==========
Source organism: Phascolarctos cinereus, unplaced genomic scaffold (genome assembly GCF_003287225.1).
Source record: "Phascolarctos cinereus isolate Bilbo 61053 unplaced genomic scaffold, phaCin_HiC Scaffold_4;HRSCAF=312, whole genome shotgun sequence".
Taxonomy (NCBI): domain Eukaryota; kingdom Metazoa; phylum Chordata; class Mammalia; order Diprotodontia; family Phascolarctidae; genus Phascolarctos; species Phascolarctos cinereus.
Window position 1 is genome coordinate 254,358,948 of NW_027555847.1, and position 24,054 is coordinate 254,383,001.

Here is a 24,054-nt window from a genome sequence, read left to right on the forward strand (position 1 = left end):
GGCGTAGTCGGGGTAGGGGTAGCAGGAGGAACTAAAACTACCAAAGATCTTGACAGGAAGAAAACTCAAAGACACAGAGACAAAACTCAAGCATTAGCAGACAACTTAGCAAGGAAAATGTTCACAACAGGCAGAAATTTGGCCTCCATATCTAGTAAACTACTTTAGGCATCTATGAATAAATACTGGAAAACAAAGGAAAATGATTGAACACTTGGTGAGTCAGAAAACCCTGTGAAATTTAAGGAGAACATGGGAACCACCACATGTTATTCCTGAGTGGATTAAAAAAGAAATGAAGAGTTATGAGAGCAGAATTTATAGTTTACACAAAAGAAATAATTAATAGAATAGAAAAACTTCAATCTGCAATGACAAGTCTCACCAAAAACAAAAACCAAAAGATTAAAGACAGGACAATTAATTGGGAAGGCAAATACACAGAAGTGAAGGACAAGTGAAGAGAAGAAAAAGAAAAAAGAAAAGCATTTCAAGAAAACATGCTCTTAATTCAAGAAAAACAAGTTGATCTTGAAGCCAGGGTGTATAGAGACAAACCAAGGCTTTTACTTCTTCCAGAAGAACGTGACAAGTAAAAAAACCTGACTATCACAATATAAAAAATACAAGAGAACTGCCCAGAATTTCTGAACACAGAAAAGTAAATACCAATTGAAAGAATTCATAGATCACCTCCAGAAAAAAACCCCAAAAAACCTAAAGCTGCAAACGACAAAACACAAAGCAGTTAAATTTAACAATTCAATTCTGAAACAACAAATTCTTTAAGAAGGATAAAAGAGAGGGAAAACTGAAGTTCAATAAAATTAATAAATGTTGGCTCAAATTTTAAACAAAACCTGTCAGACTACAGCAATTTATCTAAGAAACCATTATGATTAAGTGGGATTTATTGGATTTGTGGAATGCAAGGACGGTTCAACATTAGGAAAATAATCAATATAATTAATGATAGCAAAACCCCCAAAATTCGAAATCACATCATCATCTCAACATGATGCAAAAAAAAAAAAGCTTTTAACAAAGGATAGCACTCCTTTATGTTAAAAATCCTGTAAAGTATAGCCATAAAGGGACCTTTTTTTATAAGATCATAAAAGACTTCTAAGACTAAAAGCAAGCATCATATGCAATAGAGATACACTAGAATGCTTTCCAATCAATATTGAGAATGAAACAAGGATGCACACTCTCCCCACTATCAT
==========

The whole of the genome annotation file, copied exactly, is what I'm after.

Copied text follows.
Source organism: Phascolarctos cinereus, unplaced genomic scaffold (genome assembly GCF_003287225.1).
Source record: "Phascolarctos cinereus isolate Bilbo 61053 unplaced genomic scaffold, phaCin_HiC Scaffold_4;HRSCAF=312, whole genome shotgun sequence".
Taxonomy (NCBI): domain Eukaryota; kingdom Metazoa; phylum Chordata; class Mammalia; order Diprotodontia; family Phascolarctidae; genus Phascolarctos; species Phascolarctos cinereus.
Window position 1 is genome coordinate 254,358,948 of NW_027555847.1, and position 24,054 is coordinate 254,383,001.

Here is a 24,054-nt window from a genome sequence, read left to right on the forward strand (position 1 = left end):
GGCGTAGTCGGGGTAGGGGTAGCAGGAGGAACTAAAACTACCAAAGATCTTGACAGGAAGAAAACTCAAAGACACAGAGACAAAACTCAAGCATTAGCAGACAACTTAGCAAGGAAAATGTTCACAACAGGCAGAAATTTGGCCTCCATATCTAGTAAACTACTTTAGGCATCTATGAATAAATACTGGAAAACAAAGGAAAATGATTGAACACTTGGTGAGTCAGAAAACCCTGTGAAATTTAAGGAGAACATGGGAACCACCACATGTTATTCCTGAGTGGATTAAAAAAGAAATGAAGAGTTATGAGAGCAGAATTTATAGTTTACACAAAAGAAATAATTAATAGAATAGAAAAACTTCAATCTGCAATGACAAGTCTCACCAAAAACAAAAACCAAAAGATTAAAGACAGGACAATTAATTGGGAAGGCAAATACACAGAAGTGAAGGACAAGTGAAGAGAAGAAAAAGAAAAAAGAAAAGCATTTCAAGAAAACATGCTCTTAATTCAAGAAAAACAAGTTGATCTTGAAGCCAGGGTGTATAGAGACAAACCAAGGCTTTTACTTCTTCCAGAAGAACGTGACAAGTAAAAAAACCTGACTATCACAATATAAAAAATACAAGAGAACTGCCCAGAATTTCTGAACACAGAAAAGTAAATACCAATTGAAAGAATTCATAGATCACCTCCAGAAAAAAACCCCAAAAAACCTAAAGCTGCAAACGACAAAACACAAAGCAGTTAAATTTAACAATTCAATTCTGAAACAACAAATTCTTTAAGAAGGATAAAAGAGAGGGAAAACTGAAGTTCAATAAAATTAATAAATGTTGGCTCAAATTTTAAACAAAACCTGTCAGACTACAGCAATTTATCTAAGAAACCATTATGATTAAGTGGGATTTATTGGATTTGTGGAATGCAAGGACGGTTCAACATTAGGAAAATAATCAATATAATTAATGATAGCAAAACCCCCAAAATTCGAAATCACATCATCATCTCAACATGATGCAAAAAAAAAAAAGCTTTTAACAAAGGATAGCACTCCTTTATGTTAAAAATCCTGTAAAGTATAGCCATAAAGGGACCTTTTTTTATAAGATCATAAAAGACTTCTAAGACTAAAAGCAAGCATCATATGCAATAGAGATACACTAGAATGCTTTCCAATCAATATTGAGAATGAAACAAGGATGCACACTCTCCCCACTATCAT